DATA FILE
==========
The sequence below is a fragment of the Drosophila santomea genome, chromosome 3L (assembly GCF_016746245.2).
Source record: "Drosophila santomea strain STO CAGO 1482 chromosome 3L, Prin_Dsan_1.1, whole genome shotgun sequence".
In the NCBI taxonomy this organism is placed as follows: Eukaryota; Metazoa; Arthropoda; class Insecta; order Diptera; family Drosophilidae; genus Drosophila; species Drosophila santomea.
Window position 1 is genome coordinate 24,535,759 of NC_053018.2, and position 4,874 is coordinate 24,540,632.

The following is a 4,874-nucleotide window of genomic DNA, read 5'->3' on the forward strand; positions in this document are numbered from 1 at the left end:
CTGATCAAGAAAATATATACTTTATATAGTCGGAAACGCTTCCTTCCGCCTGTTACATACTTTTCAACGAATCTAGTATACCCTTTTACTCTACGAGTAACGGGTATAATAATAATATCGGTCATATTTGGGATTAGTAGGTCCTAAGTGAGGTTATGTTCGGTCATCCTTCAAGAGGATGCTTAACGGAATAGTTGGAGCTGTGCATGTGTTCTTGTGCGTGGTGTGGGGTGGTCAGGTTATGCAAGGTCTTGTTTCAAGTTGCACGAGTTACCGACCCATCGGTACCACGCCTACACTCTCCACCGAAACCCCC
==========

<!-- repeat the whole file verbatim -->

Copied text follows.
The sequence below is a fragment of the Drosophila santomea genome, chromosome 3L (assembly GCF_016746245.2).
Source record: "Drosophila santomea strain STO CAGO 1482 chromosome 3L, Prin_Dsan_1.1, whole genome shotgun sequence".
In the NCBI taxonomy this organism is placed as follows: Eukaryota; Metazoa; Arthropoda; class Insecta; order Diptera; family Drosophilidae; genus Drosophila; species Drosophila santomea.
Window position 1 is genome coordinate 24,535,759 of NC_053018.2, and position 4,874 is coordinate 24,540,632.

The following is a 4,874-nucleotide window of genomic DNA, read 5'->3' on the forward strand; positions in this document are numbered from 1 at the left end:
CTGATCAAGAAAATATATACTTTATATAGTCGGAAACGCTTCCTTCCGCCTGTTACATACTTTTCAACGAATCTAGTATACCCTTTTACTCTACGAGTAACGGGTATAATAATAATATCGGTCATATTTGGGATTAGTAGGTCCTAAGTGAGGTTATGTTCGGTCATCCTTCAAGAGGATGCTTAACGGAATAGTTGGAGCTGTGCATGTGTTCTTGTGCGTGGTGTGGGGTGGTCAGGTTATGCAAGGTCTTGTTTCAAGTTGCACGAGTTACCGACCCATCGGTACCACGCCTACACTCTCCACCGAAACCCCC